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April 3, 1987

The Age Threshold for Isoniazid Chemotherapy

JAMA. 1987;257(13):1729. doi:10.1001/jama.1987.03390130046015

To the Editor.—  Rose et al1 present a decision analysis for isoniazid chemoprophylaxis that, as a statistician, I find sound. As a patient, however, I choose to decline isoniazid therapy, despite the authors' apparent recommendation to the contrary. Nevertheless, their analysis has played a crucial role in my decision.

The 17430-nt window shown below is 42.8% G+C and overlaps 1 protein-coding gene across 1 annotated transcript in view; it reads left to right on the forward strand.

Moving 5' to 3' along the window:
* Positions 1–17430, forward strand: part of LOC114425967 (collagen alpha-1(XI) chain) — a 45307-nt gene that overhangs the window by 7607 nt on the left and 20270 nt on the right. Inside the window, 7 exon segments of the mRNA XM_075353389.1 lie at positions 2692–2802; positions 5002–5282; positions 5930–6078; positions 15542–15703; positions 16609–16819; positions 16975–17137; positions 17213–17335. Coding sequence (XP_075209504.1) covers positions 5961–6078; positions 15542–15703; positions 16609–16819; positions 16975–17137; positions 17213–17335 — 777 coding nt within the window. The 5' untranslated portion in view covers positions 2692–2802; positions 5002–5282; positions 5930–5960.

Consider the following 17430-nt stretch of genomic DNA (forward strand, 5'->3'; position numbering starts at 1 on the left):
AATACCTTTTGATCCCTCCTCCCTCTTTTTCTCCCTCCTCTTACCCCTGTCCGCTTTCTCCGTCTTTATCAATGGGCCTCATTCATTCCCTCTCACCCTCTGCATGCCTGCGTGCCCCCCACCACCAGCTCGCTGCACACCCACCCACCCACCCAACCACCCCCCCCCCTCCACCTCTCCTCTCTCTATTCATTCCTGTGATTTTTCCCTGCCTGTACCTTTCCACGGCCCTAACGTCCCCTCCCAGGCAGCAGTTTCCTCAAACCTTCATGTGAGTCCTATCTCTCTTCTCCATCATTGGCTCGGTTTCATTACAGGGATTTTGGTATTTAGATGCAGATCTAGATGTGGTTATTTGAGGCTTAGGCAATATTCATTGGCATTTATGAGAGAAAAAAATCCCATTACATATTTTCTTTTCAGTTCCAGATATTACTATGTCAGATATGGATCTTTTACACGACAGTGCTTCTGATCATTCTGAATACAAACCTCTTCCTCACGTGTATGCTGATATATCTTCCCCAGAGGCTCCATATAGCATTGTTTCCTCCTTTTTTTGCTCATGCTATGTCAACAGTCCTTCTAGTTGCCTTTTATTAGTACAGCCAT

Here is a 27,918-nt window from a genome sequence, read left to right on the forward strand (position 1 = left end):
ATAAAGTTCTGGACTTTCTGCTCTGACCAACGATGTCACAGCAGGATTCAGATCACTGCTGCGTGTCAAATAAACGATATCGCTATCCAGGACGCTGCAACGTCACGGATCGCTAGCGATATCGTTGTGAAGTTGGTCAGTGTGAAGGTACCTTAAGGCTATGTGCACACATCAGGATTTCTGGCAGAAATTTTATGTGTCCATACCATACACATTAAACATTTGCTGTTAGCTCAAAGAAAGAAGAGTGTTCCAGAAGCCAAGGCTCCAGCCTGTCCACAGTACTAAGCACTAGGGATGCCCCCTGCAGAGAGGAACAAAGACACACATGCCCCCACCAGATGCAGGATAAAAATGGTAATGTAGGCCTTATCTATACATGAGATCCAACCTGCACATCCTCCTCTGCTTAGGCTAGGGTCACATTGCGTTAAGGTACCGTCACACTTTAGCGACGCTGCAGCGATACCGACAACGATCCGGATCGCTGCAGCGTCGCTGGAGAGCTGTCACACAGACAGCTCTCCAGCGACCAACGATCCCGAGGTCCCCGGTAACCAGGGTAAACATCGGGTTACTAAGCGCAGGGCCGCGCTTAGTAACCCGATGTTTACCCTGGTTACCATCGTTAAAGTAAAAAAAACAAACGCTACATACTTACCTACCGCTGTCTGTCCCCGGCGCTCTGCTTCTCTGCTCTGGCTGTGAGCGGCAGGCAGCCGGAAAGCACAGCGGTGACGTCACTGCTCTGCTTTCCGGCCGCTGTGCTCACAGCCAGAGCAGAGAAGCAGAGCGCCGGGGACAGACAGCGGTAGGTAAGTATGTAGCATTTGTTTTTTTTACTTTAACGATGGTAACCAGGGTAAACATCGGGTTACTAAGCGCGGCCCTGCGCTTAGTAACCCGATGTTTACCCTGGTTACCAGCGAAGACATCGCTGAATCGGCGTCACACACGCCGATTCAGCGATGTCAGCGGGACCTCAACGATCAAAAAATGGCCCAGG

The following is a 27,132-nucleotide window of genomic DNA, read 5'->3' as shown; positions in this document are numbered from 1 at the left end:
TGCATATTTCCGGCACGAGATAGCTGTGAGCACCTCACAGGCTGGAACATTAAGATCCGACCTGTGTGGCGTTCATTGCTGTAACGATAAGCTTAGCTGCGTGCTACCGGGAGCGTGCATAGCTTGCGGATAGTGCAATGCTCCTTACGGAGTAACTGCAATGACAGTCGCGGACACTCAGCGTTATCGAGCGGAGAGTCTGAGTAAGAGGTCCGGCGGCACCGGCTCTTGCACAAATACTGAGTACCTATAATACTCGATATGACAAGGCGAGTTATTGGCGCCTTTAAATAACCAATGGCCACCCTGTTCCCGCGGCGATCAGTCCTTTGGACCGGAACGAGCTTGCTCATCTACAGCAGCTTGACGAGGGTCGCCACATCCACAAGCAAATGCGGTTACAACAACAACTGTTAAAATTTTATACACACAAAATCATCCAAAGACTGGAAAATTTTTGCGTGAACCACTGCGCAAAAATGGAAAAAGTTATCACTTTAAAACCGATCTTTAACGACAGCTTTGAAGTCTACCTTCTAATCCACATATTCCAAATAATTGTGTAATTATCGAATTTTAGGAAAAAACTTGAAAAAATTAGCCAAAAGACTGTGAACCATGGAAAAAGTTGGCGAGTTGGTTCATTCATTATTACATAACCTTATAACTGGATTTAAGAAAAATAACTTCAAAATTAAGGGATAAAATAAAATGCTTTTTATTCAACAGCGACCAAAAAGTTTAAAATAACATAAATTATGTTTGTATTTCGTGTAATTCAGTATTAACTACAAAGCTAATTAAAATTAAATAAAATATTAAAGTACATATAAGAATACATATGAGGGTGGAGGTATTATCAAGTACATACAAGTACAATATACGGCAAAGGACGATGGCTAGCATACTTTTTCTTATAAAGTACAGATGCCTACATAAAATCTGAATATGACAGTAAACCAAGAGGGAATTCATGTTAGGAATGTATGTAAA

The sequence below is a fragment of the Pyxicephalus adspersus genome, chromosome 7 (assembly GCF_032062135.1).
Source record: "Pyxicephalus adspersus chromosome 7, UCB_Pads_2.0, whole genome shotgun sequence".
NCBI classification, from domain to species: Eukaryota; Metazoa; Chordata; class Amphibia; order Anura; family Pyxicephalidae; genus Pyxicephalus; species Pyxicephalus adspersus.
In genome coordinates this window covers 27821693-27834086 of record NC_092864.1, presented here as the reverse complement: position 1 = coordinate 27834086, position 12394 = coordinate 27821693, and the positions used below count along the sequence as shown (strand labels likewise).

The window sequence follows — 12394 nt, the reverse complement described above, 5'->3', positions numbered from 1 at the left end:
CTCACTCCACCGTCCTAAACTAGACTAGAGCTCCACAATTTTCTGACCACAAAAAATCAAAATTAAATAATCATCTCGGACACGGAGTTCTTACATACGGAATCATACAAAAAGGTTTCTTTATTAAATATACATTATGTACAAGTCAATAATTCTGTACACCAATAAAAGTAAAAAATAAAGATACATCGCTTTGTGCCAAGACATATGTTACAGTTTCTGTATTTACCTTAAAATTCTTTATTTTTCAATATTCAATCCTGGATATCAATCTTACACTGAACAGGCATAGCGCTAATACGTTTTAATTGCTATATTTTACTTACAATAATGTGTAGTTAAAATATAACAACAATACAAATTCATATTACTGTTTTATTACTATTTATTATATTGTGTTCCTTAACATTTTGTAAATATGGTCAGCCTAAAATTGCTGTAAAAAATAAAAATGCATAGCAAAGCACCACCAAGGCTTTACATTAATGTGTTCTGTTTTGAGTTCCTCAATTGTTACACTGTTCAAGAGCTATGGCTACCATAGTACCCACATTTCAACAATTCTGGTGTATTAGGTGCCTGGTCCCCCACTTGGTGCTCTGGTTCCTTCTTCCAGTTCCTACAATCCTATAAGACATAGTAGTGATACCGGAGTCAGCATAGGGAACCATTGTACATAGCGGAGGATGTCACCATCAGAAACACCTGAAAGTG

1. Life expectancy: The authors' "best-estimate" analysis shows that a converter of my age (40 years) who chooses isoniazid therapy increases his life expectancy by six days. Had the increase been a matter of years, I would choose isoniazid, but an increase of six days does not persuade me. Instead, the analysis helps because it tells me to look for individual circumstances that matter more than population averages and to consider other measures of risk.

  2. Discount rate: This rate measures my reluctance to trade a higher chance of death this year, from hepatitis, for a lower chance of dying